A cancer diagnosis is life-changing, and with cancer impacting 1 in 3 Americans in their lifetime, the disease is one of the most pressing health challenges of our time. Cancer did not stop during the COVID-19 crisis and, even as we begin to manage the pandemic, cancer research and treatment remains an urgent cause for the medical community and, more importantly, for our patients and their families.
Extraordinary precedent fills our sails for this journey. We are buoyed by the scientific community that pioneered successful COVID-19 vaccine research in record time. Their efforts were paradigm-shifting for modern medical research. We need this speed, focus, and innovation to continue against cancer.
As the physician-in-chief at City of Hope Orange County, I am fortunate to serve at an organization that is at the center of eradicating cancer, championing our patients and offering them great hope.
City of Hope patients in Orange County benefit from access to our full network of highly specialized physicians, pioneering cancer research, clinical trials and our hallmark “bench-to-bedside” approach that rapidly moves breakthroughs from the lab into real therapies, including precision medicine techniques that are revolutionizing how cancer is treated.
Over the decades, cancer research conducted at City of Hope has led to significant advances in modern medicine, including the technology behind the first synthetic human insulin and the four most widely used cancer fighting drugs. In fact, each year more than 100 million people around the world benefit from discoveries made at City of Hope.
We’re fortunate to live in a community with many options for exceptional health care. But when it comes to cancer, it’s important to get the best care. At City of Hope, our 1,000 physicians and scientists only treat cancer. They are conducting frontline cancer research that leads to new treatments and cures. They specialize in every kind of cancer – from rare to common and provide targeted treatments for each specific cancer diagnosis. And our focus extends beyond treating cancer. We are identifying new ways to detect cancer earlier and cure it.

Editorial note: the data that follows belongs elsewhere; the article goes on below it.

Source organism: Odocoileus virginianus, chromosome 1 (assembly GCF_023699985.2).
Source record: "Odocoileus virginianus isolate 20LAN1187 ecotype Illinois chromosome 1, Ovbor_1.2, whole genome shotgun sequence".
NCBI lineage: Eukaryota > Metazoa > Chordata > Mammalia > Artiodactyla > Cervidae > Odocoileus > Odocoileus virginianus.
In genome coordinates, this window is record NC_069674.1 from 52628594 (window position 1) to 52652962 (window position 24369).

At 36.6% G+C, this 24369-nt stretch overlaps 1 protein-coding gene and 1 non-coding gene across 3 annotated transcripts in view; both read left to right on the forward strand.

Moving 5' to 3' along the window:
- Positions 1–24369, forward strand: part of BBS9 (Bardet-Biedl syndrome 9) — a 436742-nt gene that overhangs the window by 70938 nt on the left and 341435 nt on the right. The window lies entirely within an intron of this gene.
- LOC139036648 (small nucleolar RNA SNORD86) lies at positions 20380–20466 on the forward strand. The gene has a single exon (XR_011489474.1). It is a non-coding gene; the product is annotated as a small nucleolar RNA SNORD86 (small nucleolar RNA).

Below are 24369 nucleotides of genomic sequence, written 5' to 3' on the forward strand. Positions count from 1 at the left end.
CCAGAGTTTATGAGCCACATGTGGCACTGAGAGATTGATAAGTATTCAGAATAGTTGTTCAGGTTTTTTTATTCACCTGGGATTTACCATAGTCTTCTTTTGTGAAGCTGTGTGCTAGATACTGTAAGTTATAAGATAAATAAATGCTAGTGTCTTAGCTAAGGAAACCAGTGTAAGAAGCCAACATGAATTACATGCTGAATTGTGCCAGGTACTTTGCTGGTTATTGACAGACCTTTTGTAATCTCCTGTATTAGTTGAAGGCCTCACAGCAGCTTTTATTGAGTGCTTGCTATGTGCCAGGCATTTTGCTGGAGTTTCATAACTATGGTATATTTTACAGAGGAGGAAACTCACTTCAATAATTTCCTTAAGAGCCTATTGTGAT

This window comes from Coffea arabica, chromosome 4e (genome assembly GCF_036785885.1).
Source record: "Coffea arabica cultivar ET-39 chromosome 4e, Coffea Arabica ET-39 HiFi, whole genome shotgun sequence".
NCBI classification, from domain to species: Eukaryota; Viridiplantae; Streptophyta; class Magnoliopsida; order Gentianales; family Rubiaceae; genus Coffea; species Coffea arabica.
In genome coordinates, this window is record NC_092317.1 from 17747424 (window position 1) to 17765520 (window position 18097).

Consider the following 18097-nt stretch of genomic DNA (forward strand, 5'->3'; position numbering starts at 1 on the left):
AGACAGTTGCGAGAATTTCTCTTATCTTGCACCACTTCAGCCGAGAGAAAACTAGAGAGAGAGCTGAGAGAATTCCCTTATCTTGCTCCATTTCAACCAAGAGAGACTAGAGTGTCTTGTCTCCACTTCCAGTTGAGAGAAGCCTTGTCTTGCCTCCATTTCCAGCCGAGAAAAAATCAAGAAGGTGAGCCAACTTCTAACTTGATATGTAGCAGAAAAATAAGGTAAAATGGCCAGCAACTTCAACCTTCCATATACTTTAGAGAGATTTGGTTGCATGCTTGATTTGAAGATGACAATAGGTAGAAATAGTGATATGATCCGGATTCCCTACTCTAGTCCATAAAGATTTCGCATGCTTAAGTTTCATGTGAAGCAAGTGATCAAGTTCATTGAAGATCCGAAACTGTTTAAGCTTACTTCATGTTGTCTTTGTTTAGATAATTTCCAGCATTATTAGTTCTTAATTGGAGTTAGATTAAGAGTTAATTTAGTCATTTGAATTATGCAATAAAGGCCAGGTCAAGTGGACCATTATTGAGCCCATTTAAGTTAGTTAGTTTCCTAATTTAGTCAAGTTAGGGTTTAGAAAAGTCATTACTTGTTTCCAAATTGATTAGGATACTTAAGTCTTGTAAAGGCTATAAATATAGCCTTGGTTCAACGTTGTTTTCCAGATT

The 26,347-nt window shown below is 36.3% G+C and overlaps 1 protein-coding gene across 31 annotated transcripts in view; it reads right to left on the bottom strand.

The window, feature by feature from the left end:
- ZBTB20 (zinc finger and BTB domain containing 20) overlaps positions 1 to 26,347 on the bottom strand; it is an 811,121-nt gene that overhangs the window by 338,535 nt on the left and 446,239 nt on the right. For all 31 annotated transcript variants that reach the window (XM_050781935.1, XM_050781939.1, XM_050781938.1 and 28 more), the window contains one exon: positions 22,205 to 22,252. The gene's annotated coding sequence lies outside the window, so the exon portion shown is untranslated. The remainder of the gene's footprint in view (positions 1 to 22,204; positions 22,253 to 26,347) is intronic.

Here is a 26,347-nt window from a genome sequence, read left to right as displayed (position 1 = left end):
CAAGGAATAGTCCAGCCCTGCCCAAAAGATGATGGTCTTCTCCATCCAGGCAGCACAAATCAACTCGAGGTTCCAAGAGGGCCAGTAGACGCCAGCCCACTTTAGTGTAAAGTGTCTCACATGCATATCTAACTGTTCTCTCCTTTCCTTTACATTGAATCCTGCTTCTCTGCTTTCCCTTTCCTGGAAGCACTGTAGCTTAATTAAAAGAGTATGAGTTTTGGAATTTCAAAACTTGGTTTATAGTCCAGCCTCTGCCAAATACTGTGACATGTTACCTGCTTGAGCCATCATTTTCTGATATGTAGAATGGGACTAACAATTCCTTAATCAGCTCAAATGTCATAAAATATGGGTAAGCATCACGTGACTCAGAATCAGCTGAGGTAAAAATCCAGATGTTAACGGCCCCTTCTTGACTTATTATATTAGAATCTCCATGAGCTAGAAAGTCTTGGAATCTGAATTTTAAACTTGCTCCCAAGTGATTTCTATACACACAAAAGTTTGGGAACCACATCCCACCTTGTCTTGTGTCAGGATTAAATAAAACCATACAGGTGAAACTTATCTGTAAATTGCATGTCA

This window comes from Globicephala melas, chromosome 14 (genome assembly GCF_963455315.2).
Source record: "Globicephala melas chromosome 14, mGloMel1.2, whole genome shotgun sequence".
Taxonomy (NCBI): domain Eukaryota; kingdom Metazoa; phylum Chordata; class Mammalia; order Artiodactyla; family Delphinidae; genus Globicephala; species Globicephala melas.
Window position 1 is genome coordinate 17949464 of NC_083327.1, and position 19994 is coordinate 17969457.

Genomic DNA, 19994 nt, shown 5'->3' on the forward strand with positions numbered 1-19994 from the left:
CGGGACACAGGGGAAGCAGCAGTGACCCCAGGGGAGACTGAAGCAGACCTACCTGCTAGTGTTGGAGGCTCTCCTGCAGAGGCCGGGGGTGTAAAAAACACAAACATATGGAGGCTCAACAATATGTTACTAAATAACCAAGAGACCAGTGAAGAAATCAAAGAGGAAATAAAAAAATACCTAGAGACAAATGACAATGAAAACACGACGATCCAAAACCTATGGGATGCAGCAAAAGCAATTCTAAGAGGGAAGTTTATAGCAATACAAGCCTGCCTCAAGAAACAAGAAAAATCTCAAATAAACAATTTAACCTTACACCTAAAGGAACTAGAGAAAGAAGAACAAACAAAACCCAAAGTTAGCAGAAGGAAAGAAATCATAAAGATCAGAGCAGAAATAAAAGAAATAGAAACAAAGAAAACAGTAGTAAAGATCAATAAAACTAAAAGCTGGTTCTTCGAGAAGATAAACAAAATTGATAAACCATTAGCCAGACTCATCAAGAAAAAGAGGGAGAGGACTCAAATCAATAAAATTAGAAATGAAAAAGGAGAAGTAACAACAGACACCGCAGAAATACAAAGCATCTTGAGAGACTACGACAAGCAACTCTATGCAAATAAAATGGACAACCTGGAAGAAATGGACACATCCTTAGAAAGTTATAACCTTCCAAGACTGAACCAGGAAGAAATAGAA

While I join my research colleagues in feeling optimistic about the direction of cancer care on the local and global stage, I believe we must also recognize that we have a critical window of opportunity to re-examine many aspects of our cancer research processes. Topping this list is longstanding underrepresentation of large swaths of the population in clinical research trials. For too long, cancer studies have followed rigid eligibility requirements that overlook real-world cancer patients' diversity, leaving many needlessly shut out. Most clinical trial participants are white, and only 9% are African-American, 9% Asian, and 18% Hispanic. Further, restrictions on age, co-morbidity and other factors limit participation. An estimated 17%–21% of patients cannot enroll in clinical trials due to restrictive exclusionary criteria.
While it is understood that clinical trial exclusions are intended to protect participant safety and define an appropriate study population, the opposite may result. Clinical trials must be inclusive and representative of our populations.
It’s time to get aligned on the all-important goal of ending the disease, in every form.
Orange County is a special place, and so is City of Hope. We’re here as a good neighbor, bringing our world-renowned cancer research and nationally recognized compassionate care closer to home for Orange County residents.
Our vision is to eliminate cancer and create healthier communities. And that’s a future all of us want.
Edward Kim, MD, MBA, is Physician-in-Chief at City of Hope Orange County, and the Vice Physician-in-Chief, City of Hope National Medical Center.
If you or a loved need expert cancer care, make an appointment to speak with the world-class cancer specialists at City of Hope Newport Beach, the first Orange County outpatient clinic in our regional network of care. Call (949) 763-2204 or request an appointment online.